Russia has voted to ban LGBT events and is in process of voting to solidify antigay demonstrations, gatherings, and events such as Pride, as well as potentially fining foreigners with jail time for up to 15 days if they are perceived to be homosexual. The antigay bill will also allow for fining gay people or organizations a considerable fee for simply being queer identified or perceived as LGBTQ.
I saw in the Advocate that the IOC is trying to calm fears of LGBT olympic athletes, stating that they will not be deported or jailed if they participate in the Russian winter games in 2014. Is this not a gross human rights violation to jail, fine and deport LGBT people? And why is the IOC accepting and trying to gloss over this human rights violation? Where are the voices of all athletes gay or straight, and all countries in standing against the antigay legislation? Should the IOC be going to countries where there are large human rights violations? And how “safe” are LGBT athletes? How can anyone guarantee the well being of LGBT individuals in countries where it’s considered illegal to be who you are, to be out and queer?
I listened to an amazingly brave interview with gay activist from Uganda, Frank Mugisha with Anna Maria Tremonti on the CBC. Frank is the executive director of Sexual Minorities Uganda. If I hadn’t understood the bravery of LGBT people before listening to Frank, I was reminded of the definition. In Uganda being LGBT is punishable by death, beatings and prison sentences. He was in Canada talking about HIV and LGBT rights in Uganda. He lives a life of constant fear coupled with activism. His determination to make lives better for LGBT people in Uganda is inspiring. He is always looking over his shoulder, always accompanied by friends, never leaves his apartment to shop for groceries or go to work without someone knowing what time he is leaving and where he is going, just in case he “disappears.” His comrade was murdered for being gay, but still he continues to speak out for LGBT rights, education and International support. He directly linked hatred of LGBT people to the right-wing evangelical fundamentalist indoctrination by North American people in his country, people who linked being gay to AIDS and HIV, and condemned LGBT people with false information and outright lies, a poisonous and hateful indoctrination. It was a far more intelligent and eloquent interview then I am quoting here in this blog, but after listening to the interview and reading the Advocate about the IOC, and the uprising against queer people in countries like France, Russia, and Iran, I am filled with mixed emotions; anger, deep sadness, as well as absolute awe and gratefulness for people like Frank Mugisha who put their lives on the line for human rights, for our brothers and sisters in Uganda who are LGBTQ. (Please listen to Frank’s interview: http://www.cbc.ca/thecurrent/episode/2013/06/12/ugandan-gay-rights-frank-mugisha/ ).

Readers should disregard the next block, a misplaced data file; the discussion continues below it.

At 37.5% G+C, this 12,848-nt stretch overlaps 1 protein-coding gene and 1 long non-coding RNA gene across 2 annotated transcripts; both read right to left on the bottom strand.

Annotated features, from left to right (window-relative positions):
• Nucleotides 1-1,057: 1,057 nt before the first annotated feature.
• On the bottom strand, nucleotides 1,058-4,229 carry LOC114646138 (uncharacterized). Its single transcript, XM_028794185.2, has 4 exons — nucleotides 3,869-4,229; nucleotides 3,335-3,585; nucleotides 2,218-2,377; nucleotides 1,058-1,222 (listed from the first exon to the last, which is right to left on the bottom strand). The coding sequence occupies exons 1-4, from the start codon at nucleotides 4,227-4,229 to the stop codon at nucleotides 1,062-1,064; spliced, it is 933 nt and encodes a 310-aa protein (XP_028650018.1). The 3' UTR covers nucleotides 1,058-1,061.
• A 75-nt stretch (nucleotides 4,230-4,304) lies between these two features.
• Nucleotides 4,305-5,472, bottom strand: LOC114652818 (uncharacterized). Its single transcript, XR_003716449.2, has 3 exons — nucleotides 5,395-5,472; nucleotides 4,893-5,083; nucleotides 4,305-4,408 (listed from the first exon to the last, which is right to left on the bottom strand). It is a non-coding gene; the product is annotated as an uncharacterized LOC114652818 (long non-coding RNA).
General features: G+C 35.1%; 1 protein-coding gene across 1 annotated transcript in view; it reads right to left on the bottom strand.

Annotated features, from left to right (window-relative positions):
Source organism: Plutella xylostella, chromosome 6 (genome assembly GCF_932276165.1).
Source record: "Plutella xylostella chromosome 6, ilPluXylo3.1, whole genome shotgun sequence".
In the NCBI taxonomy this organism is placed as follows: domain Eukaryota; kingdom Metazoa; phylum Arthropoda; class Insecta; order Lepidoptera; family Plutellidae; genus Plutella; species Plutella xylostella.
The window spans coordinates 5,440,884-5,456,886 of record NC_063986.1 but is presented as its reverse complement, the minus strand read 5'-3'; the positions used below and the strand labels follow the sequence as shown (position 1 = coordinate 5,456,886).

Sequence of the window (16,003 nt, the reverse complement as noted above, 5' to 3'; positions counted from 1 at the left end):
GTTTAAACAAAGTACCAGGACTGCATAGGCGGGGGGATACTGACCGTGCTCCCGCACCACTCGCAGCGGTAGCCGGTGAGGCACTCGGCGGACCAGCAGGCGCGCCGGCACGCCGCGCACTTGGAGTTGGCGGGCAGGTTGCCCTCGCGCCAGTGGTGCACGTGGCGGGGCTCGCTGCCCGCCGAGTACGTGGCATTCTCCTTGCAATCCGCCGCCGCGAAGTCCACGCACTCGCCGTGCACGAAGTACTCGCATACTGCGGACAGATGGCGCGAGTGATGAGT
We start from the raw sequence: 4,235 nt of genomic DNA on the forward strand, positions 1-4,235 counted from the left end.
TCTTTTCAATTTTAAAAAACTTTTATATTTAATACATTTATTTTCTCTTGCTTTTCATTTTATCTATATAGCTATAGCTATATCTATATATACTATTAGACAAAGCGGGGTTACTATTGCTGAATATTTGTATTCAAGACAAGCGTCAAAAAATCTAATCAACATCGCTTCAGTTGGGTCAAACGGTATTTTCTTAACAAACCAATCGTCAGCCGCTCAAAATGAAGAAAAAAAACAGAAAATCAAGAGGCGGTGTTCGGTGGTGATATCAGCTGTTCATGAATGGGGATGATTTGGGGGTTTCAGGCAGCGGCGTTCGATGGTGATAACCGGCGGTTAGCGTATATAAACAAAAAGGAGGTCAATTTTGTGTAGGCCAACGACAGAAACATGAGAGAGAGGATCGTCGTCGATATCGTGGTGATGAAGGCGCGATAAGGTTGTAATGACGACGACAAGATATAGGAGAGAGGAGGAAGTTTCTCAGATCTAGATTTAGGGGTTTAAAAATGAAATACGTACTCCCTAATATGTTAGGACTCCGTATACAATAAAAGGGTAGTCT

I am also thankful that I do live in a country that has adopted legislation to protect LGBT people who were once seen as criminal, that we were one of the first countries to make same sex marriage legal, and that we do have social policies and human rights codes now that protect us. But not all countries share this and the banning, imprisoning, beating and terrifying LGBT people is all too common and accepted in many places and continents.
After World War II, many people are still asking what they could have done differently, how they could have stopped the Nazis from killing millions of people. I wonder what it will take for all people from all countries to ask, “How can we protect LGBT people from murder and criminalization and what can be done so that all LGBT people feel safe, counted, and free to live out lives that are recognized and celebrated?”
I believe that organizations like the IOC should do more then try to tell LGBT athletes that they will be safe. I believe that all countries must look closely at their own policies around LGBT rights and human rights, that trade, communications and banking/business should be examined where human rights abuses occur, and that we could all do that little bit more to give back in our own communities where LGBT children are trying to grow up without violence and fear of death just for being who they are. I’m not sure it helps to cut off trade or aid to countries that need it, but perhaps speaking out about gay rights as human rights Internationally as well as women’s rights, will help elevate the freedoms and rights for all. I am deeply inspired by Frank Mugisha and LGBT freedom fighters and activists all over the world. And I challenge organizations with power like the IOC to do more then tell their LGBT athletes that they will be safe. It does take time for laws to change and for freedoms and rights to be recognized, but if South Africa and ending apartheid can happen, if criminalizing rape in India can happen, if marriage for LGBT people in America, France and Canada can happen, then surely at some point, LGBTQ people will be able to live freely all over the world without fear or death, bullying, or jail time.
I certainly don’t have answers, and must ask a lot of questions and do a lot of soul searching in my own life and in my own country. I believe it’s important to be out, to speak and share information. I will continue to speak out and write, and hopefully the words will have value or meaning to someone who needs it.